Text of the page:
The availability and liquidity of financial derivatives, initially focused on commodities, has already expanded to some areas in equities and fixed income. Furthermore, China is steadily taking steps towards opening its financial derivatives markets to the outside world. We believe that as China’s markets become more open to offshore investors, the experience of following their evolution over time will help to provide important context. We expect China’s markets to present attractive opportunities in the future that will be accessible to both onshore and offshore investors. By following market developments today, we believe investors may be better placed to take advantage of opportunities as China’s derivatives markets further open up.


About the authors

Govert Heijboer, co-CIO of True Partner Capital

Mr. Govert Heijboer, Co- CIO of True Partner, has been active as a market maker trading in the European and Asian derivatives markets as well as positional trading since 2003. Govert started as a trader/ researcher at Saen Options in Amsterdam and rose to become the director of derivatives trading and a member of the executive team in 2007. In 2008 he moved to Hong Kong to set up and assume responsibility for all trading activities in the new Saen Options Hong Kong branch office. Govert holds a PhD in Management Science and an MSc in Applied Physics from the University of Twente, Netherlands. He is a founding partner and has worked on the launch of the True Partner Fund since March 2010.

Tobias Hekster, co-CIO of True Partner Capital

Mr. Tobias Hekster, Co- CIO of True Partner, has been actively trading for the past 21 years in various different roles in several markets across the globe. Starting at IMC in 1998 as a pit trader in Amsterdam, Tobias has established the off-floor arbitrage desk, headed the Chicago office in the transition from floor trading to electronic trading and set up the Asian volatility arbitrage desk in Hong Kong. Tobias holds an MSc in Economics from University of Groningen, Netherlands. Next to his role as Senior Strategist, he taught as an Adjunct Associate Professor at the Chinese University of Hong Kong and as an Adjunct Professor of Financial Practice at National Taiwan University.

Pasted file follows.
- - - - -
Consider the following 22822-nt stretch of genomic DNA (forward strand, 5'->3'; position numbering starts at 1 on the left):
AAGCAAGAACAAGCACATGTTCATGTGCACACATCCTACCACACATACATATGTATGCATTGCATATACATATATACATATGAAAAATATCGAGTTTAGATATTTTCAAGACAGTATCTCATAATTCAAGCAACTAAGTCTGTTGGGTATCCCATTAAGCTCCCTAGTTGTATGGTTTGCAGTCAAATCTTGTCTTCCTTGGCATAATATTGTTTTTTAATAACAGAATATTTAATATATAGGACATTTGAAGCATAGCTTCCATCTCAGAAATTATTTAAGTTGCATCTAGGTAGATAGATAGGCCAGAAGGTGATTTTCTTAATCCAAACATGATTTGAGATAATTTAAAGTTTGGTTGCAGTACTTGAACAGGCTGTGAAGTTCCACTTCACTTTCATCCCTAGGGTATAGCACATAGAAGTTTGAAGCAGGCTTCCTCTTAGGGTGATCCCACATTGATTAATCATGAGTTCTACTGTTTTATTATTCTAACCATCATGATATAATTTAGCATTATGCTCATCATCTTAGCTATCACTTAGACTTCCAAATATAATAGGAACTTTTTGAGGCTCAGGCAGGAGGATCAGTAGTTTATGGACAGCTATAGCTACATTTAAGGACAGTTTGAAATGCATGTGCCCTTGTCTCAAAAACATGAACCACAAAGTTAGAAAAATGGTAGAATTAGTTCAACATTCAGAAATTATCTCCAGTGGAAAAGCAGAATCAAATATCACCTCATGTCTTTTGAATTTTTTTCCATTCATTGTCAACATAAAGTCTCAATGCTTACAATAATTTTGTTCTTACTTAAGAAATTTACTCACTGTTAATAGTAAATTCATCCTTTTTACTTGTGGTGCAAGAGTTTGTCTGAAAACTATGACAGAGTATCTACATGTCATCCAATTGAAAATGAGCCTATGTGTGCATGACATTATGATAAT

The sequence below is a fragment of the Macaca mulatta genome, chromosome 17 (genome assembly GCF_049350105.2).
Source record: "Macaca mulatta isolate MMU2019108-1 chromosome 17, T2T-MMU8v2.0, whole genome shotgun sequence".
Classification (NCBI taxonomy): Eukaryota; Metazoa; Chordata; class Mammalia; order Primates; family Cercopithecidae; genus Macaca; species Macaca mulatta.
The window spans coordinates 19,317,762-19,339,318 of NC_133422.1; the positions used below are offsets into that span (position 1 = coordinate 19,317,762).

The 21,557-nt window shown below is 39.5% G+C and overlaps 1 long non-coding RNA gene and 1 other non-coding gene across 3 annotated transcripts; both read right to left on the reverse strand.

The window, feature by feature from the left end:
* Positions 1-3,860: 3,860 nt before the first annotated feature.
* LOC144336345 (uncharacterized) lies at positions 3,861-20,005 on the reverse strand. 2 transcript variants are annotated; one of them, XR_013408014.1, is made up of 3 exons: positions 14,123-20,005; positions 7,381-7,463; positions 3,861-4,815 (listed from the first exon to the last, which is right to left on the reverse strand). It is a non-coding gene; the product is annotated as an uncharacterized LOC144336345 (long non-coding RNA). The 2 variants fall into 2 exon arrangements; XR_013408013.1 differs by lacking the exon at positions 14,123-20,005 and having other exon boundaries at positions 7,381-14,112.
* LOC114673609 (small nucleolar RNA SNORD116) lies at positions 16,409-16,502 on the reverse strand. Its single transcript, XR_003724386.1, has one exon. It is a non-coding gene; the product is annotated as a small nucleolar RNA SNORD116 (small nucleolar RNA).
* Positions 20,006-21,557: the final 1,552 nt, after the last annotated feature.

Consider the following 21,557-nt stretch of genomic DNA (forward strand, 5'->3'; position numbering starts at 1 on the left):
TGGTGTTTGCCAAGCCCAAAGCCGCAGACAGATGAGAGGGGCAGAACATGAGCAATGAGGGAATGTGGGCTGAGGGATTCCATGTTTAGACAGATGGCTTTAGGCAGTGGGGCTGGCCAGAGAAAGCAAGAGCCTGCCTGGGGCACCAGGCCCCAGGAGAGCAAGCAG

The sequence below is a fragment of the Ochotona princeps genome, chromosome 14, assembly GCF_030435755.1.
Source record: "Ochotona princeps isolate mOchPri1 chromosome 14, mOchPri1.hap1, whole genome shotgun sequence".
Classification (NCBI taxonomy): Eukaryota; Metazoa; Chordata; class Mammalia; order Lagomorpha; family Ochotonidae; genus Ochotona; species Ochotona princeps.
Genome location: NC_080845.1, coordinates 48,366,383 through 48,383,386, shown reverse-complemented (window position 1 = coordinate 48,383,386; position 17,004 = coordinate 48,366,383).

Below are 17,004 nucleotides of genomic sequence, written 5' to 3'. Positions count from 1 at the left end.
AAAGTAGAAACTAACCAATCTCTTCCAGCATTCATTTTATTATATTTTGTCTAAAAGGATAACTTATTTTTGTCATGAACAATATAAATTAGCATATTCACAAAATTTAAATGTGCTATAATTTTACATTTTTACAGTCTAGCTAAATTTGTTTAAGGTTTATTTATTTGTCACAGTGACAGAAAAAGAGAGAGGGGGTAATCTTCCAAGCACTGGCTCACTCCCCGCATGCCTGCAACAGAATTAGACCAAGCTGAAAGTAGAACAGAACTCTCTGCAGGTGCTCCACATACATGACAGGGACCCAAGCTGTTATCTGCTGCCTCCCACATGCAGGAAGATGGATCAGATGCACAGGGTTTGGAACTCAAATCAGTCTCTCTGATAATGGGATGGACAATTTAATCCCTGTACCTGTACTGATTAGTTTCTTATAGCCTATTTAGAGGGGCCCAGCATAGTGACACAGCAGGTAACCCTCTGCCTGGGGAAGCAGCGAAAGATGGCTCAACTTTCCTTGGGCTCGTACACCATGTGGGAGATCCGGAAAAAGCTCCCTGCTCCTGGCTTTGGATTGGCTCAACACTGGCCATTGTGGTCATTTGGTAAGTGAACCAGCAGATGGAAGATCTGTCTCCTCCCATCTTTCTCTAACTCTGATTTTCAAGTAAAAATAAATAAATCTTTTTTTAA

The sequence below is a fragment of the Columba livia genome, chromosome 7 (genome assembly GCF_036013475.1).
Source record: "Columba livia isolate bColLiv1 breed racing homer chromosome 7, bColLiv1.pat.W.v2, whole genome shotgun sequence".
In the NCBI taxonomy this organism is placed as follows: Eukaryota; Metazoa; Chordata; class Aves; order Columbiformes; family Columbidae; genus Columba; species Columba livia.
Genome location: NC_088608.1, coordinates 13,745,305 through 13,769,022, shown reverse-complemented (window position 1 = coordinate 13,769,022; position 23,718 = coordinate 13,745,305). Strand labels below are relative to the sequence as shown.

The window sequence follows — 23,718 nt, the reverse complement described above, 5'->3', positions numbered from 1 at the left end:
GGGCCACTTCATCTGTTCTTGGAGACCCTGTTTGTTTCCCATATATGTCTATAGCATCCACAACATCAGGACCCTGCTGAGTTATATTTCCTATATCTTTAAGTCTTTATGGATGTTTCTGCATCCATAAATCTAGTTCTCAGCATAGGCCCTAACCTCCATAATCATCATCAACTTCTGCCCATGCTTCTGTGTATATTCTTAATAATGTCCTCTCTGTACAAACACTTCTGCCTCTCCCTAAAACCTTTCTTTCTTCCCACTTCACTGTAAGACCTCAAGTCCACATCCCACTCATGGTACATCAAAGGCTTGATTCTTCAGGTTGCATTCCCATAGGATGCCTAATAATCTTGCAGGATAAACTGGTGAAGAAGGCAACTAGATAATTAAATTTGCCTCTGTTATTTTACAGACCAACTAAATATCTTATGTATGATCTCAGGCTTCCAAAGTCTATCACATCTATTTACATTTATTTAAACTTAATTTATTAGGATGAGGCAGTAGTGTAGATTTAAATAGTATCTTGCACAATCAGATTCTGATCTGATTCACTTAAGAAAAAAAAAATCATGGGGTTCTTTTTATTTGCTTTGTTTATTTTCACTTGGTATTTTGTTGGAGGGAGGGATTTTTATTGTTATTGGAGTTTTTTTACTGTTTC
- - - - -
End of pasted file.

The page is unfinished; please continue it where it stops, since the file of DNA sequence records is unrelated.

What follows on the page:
Mr. Robert Kavanagh, CFA, Head of Investment Solutions of True Partner, has been in the hedge fund industry since 2004 and joined True Partner in 2019. Prior to joining True Partner he was an Executive Director at Goldman Sachs Asset Management where he spent 15 years within the Alternative Investments & Manager Selection (AIMS) group. Robert has extensive experience investing in hedge funds and working with a wide range of hedge fund investors. Robert is a CFA charterholder and holds a First Class (Honours) BSc in Philosophy and Politics from the University of Bristol, UK, where he was awarded a Social Sciences Scholarship.


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1. 10 things to know about China equities, Allianz Global Investors, accessed June
2. “The merits of a standalone equity allocation to China”, Willis Towers Watson, November 2020
3. “International investors flock to Chinese assets”, Financial Times, 15 July 2021. One factor affecting the share of assets in Chinese markets may be restrictions on foreign access to Chinese domestic markets. These have historically been significant but many barriers to such access have been reduced or removed in recent years.
4. China to dominate world IPO league in 2020, Nikkei Asia, December 18,
5. Sources: Bloomberg, True Partner. Data from Jan 2007 to July 2021
6. Expanding Access to the A Share Market, Hong Kong Financial Services Development Council, September 2020
7. Sources: Bloomberg, True Partner. Data from Jan 2007 to July 2021.
8. Sources: Bloomberg, True Partner. Data from Dec 2006 to July 2021
9. China opens futures markets further to outside world, Futures Industry Association, November 25, 2020
10. China launches aluminum, zin options to serve real economy, XinhuaNet, August 10,
11. The internationalization of the China corporate bond market, ICMA, January 2021; Bond Market Size, ICMA, August 2020;
12. The internationalization of the China corporate bond market, ICMA, January 2021
13. BNY Mellon opens 4 trillion repo niche to holders of China debt, Bloomberg, April 13, 2021
14. Data from Oliver Wyman cited in “Foreign asset managers are eyeing China’s vast pool of savings”, The Economist, June 12,
15. China market liberalisation for global asset managers, HSBC, July 16,